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Messrs. Editors :—The following query has been submitted for our consideration: If Christians are protected by the civil authority, as well as the sinners, is it just to require the sinners to do all the fighting to maintain civil government ? Allow me to answer this question in the language of one who has written recently on this subject: Is it wicked for a Christian to be a ruler? If it is, then it is wicked for a Christian to be a “minister of God;” for “ the Ruler” is “God’s minister.” But if it is not wicked to be “God’s minister,” then it is not wicked to participate in the use of “the sword for he bears not the sword in vain.” It is not wicked to be an avenger to execute wrath on him who does evil ;“for this is the duty of God’s minister.” On this account Christians are required to fear the power or authority in the hands of this minister. But he is not to be feared on this account only, but also “for conscience sake,” It is not a mere matter of expediency, but a matter of conscience also; yes, a matter of Christian conscience; for Christians are addressed in this law. The Epistle is addressed, not to the Romans, but “to the saints in Rome. ” When people become too religious to obey God, they are a little too religious. “As to the fact that Christians refused to do military duty for three hundred years after the Christian era, what of that, suppose it to be admitted? They may have been right or they may have been wrong in so doing. If the government was administered as a “ terror to evil doers and a praise to them who do well,” and they refused to support it, then they abandoned God’s minister and “ the ordinance of God.” But if the government not only refused to protect them, but became a terror to good works “ and a praise to evil-doers, then they were not only not bound to sustain it by their arms and their money, but the laws of Christ would forbid them though threatened with confiscation and death, to give any support to such rule. To give service or money to support such rule, would be treason against God. It would be to give support to a usurpation, the object of which would be to overthrow the government of God; for his government is established on exactly the opposite principles, It is a terror to evil-doers but a praise to them who do well. No matter whether such a government as this takes the form of a Democracy, a Republic, a limited or absolute Monarchy— whether it be a constitutional government or a government without a constitution— so long as it is administered on, such principles as above approved, it is from God, and Christians have no right to oppose it. To resist it is to resist the ordinance of God; and “ he who resists shall receive damnation.” It is no matter what form of government Christians live under, so long as it protects the good and punishes the bad. They have no right to revolutionize it. But when it protects the bad and maltreats the good, it ceases to be “ the ordinance of God;” and all good men have the right of revolution. For “there is no authority except from God;” and such government not being from God, is not an “authority,” and is therefore to be opposed, and, if possible, to be destroyed, that it may give place to “the ordinance of God, which may be lawfully defended by the sword.” Though good men are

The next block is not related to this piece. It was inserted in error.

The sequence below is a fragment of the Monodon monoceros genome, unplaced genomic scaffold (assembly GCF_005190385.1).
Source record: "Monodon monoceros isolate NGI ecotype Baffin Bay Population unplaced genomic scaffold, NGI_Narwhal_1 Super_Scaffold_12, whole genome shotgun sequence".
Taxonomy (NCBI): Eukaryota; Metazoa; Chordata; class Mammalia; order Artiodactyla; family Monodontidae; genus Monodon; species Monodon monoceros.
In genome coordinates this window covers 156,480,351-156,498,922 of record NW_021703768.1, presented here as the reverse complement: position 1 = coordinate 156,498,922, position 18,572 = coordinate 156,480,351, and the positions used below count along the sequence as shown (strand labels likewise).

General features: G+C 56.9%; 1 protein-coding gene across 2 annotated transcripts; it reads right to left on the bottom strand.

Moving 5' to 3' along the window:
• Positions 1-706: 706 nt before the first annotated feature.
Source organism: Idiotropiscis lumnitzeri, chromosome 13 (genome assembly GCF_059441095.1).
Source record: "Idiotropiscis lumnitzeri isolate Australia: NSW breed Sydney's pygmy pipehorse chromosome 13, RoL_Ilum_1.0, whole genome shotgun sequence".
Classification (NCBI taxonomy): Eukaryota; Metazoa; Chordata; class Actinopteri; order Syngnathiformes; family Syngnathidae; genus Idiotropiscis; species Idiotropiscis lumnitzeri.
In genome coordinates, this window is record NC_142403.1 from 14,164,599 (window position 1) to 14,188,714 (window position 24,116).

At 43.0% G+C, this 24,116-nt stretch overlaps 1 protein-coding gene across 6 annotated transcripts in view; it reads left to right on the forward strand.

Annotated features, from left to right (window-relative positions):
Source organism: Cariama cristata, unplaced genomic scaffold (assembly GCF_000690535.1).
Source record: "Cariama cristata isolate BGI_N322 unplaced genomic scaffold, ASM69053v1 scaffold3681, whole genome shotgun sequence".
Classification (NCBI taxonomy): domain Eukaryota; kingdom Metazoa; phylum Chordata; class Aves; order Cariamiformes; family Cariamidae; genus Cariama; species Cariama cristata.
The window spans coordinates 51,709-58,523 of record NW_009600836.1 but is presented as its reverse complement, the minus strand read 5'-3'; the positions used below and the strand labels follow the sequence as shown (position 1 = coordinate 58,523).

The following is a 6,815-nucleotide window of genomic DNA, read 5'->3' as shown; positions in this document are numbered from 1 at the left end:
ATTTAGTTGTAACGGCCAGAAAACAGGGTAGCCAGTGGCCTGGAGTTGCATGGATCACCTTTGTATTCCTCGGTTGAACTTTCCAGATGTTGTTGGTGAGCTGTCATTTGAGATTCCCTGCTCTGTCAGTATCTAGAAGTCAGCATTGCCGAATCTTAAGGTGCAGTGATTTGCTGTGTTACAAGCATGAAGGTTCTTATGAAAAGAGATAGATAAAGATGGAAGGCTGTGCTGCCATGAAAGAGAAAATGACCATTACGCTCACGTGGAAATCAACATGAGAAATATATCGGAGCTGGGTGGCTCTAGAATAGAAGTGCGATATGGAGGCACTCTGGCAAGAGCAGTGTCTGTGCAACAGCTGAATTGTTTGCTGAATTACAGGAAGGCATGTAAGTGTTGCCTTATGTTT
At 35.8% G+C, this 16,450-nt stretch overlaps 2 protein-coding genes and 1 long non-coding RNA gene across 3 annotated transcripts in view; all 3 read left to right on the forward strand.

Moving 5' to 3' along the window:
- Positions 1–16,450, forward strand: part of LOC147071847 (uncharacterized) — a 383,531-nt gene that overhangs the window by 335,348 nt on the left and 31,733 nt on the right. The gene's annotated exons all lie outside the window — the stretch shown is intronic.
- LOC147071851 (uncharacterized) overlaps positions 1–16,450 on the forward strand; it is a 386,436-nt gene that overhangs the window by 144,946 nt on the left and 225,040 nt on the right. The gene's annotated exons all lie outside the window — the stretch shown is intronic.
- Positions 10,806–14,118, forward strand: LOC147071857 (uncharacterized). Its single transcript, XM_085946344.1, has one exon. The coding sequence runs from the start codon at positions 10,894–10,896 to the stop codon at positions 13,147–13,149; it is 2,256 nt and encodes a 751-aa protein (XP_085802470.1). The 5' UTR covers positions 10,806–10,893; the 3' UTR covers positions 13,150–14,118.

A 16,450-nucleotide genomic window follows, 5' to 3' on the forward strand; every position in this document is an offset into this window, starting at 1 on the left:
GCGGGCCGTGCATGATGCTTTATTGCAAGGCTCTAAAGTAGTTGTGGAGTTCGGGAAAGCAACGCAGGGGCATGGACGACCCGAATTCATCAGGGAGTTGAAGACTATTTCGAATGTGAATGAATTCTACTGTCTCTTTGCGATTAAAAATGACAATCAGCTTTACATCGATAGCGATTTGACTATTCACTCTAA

not permitted to defend their religion by “the sword,” nor to redress their own personal wrongs, yet they are permitted to bear the sword in defense of civil government; and to refer their personal grievances to God, to whom vengeance belongs, and who will certainly repay. Rom. xii. 19.” JUSTUS.